I’ve read this three times now, and it still astonishes me. This is one of my favorite books ever. There. That’s my review.
What, that’s not enough information? Well then, allow me to gush.
The Book Thief is a masterpiece. Markus Zusak tells us the story—set during the Second World War—of a girl named Liesel Meminger, who goes to a small town outside Munich to live with foster parents. On the way, her younger brother dies. At his burial, Liesel impulsively steals a book from a grave digger. Once settled in her new home, she starts to learn how to read it. Though the conflict in Europe is escalating, her foster parents, Rosa and Hans, agree to hide a Jewish man, Max, in their basement. Liesel bonds with Max quickly, and through their friendship, she learns how powerful—and dangerous—words are.
First of all, I adore the characters. Liesel is a marvelous protagonist, very sweet and thoughtful and strong. She goes through so much but never loses her childlike wonder at stories. Hans and Rosa are wonderful if rather unconventional parents, Liesel’s friend Rudy provides both laughter and heartbreak, and Max makes you believe in the strength of humanity. And all the side characters hold their own and are amazing.
The historical elements are excellent, accurate, and give this tale a dark tone. Zusak understands that some things cannot be sugar-coated, so he doesn’t shy away from showing the tragedy, violence, and evil of Nazi Germany. The themes he tackles are difficult but well handled. WWII was such an awful time, and yet Zusak shows us that even out of suffering, incredible things can occur.
And the writing. Is stunning. The imagery is simply astounding. Zusak has such an innovative way of describing actions, emotions, and events. He’s very poetic and possesses a rather unique voice. It’s captivating to read.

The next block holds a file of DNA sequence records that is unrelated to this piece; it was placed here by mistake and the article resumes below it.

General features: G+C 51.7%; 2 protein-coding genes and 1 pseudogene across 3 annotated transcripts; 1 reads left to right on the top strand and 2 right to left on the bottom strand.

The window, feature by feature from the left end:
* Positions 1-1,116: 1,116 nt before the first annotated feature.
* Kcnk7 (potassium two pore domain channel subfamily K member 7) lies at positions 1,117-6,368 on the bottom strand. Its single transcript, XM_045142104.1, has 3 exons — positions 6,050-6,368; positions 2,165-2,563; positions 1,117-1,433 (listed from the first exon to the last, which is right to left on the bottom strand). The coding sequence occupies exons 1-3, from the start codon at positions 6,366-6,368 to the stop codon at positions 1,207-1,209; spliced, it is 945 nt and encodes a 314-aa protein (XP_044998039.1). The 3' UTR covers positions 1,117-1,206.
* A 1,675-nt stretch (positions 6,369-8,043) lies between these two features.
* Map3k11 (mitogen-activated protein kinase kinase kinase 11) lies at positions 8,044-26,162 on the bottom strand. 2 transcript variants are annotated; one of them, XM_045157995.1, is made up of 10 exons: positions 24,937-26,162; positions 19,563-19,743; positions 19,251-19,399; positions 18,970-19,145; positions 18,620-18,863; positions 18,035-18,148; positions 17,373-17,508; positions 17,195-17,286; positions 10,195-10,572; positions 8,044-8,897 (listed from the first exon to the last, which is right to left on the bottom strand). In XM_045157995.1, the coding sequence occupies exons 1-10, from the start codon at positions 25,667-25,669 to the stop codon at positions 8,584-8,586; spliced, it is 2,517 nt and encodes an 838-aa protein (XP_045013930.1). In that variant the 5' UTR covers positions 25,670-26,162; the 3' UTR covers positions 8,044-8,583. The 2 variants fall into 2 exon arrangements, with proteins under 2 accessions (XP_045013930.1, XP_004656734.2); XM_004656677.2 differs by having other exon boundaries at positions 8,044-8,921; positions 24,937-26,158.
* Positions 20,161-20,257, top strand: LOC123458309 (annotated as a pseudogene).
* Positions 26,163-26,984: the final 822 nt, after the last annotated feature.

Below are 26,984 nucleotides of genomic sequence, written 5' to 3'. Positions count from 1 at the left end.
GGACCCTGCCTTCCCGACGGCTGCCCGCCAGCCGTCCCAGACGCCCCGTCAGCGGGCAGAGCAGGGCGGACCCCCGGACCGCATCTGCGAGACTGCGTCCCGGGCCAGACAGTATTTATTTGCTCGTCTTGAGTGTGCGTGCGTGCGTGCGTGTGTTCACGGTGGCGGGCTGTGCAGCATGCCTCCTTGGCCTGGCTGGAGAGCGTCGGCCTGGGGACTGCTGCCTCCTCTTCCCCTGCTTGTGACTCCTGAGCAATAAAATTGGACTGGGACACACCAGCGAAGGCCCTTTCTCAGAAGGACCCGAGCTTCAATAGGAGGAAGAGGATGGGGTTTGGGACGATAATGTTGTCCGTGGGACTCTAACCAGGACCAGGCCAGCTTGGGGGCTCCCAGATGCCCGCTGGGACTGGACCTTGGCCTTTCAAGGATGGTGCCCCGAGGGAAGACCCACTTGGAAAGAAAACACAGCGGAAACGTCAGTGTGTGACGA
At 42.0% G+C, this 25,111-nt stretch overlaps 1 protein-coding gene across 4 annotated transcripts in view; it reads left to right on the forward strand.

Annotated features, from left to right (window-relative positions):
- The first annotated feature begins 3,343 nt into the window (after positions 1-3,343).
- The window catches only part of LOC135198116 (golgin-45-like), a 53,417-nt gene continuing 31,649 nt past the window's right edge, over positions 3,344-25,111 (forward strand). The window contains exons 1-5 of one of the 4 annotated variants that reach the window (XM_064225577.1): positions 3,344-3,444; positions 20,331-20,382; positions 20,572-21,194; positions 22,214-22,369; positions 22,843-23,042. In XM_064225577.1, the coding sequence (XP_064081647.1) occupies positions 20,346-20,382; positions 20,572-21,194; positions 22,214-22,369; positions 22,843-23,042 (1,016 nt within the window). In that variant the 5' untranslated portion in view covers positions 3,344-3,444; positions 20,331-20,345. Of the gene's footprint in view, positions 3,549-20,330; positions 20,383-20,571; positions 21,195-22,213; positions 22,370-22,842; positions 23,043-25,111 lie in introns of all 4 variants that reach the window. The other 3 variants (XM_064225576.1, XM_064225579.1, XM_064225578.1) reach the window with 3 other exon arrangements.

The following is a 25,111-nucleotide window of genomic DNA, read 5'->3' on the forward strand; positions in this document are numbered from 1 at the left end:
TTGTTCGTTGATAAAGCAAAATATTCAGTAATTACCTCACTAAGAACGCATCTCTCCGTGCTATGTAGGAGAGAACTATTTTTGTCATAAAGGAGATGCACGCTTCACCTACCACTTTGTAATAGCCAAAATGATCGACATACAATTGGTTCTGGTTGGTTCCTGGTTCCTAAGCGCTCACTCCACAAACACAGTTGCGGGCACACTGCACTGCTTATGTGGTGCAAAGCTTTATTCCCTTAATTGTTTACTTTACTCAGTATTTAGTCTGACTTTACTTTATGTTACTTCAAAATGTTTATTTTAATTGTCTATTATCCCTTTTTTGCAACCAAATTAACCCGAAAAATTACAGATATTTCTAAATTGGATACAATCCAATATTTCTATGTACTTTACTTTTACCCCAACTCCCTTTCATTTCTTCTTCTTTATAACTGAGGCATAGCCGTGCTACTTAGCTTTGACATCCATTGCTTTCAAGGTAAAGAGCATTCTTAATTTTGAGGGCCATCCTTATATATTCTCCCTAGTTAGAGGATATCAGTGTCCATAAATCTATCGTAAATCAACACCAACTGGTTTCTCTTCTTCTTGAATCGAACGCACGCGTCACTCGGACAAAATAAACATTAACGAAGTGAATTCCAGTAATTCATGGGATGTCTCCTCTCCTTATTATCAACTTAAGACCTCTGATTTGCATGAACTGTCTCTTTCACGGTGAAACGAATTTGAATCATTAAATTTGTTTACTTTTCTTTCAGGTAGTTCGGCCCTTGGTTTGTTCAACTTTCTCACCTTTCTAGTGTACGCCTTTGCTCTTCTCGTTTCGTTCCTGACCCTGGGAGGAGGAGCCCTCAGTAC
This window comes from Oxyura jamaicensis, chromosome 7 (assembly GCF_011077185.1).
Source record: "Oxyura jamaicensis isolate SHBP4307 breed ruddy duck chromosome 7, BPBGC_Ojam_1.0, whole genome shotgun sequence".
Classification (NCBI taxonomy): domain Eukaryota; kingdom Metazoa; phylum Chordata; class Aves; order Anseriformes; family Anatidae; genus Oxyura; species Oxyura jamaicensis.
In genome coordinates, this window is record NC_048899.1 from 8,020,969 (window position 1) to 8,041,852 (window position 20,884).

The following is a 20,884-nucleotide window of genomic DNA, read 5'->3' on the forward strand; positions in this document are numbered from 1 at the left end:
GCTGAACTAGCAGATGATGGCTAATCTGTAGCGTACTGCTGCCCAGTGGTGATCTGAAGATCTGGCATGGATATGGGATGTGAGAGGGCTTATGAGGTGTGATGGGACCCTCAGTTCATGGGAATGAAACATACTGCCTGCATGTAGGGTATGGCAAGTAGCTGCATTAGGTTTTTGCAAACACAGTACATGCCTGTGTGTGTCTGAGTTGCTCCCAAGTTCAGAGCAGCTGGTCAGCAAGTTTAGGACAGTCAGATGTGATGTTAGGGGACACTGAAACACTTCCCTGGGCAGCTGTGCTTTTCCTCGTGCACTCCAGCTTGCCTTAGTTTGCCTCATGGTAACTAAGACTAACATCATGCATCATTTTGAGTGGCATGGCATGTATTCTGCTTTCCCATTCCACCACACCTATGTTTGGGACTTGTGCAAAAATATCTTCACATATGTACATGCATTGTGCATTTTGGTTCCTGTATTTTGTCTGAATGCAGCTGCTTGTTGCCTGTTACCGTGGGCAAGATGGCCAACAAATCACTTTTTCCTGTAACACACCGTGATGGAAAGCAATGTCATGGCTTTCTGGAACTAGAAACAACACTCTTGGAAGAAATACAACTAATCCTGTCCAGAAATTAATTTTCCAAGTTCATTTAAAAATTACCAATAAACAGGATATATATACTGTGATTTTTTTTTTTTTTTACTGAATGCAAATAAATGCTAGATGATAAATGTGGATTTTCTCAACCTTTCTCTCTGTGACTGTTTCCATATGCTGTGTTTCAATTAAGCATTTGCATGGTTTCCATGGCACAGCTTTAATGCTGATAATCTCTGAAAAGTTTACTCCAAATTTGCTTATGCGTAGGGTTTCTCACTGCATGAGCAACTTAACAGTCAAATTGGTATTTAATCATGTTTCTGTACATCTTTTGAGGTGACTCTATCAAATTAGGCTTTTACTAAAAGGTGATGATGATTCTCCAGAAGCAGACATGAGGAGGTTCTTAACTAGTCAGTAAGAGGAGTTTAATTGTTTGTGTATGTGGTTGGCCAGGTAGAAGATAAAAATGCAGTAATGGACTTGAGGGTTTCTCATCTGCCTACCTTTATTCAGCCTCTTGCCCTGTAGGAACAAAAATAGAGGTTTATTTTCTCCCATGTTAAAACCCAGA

A lot of why this book draws me in—other than the plot, characters, and all-around fantastic writing—is the narrator. When I first read this book, I expected it to be Liesel from the description. But it’s not; Death tells us the story from his/her/their POV. And what a POV it is. Considering the time period, this is an appropriate, if sobering, choice. Death has a fascinating voice—providing us a different, wider perspective than what Liesel can give. And Death actually has a lot of… personality, if that’s the right word. Their voice can be strangely charismatic sometimes, strangely familiar. …That sounds weird, doesn’t it? Oh, well. I’m not taking it back.
I could discuss all the plot points, each character, and every single line in this book in detail, but we don’t have time for that. That said, this would be an excellent read for a book club.
In the end, The Book Thief is one of the most heartbreaking, gorgeous, spectacular novels I have ever read. I didn’t want to stop holding it after finishing; I just wanted to have it near me even when not actively reading it. Every element is stellar: characters, story, writing, narration, pacing, tone, themes, everything. This book is a celebration of words—but at the same time, warning us of their danger. Because while Liesel uses them in a way that empowers her, all around her, people use words to incite violence. To paraphrase something Death says, The Book Thief is ugly and glorious, damning and brilliant. And I adore it.
Overall rating: 10/10
Yeah, that’s right. I went there. A perfect score. I love you, Markus Zusak.
Fun fact: This is the first time I’ve read this book without a four month gap between the first half and the second. The first two times I read it, I was still in school and didn’t have time during the semester for leisure reading. So finally I read this in a few days—much more reasonable.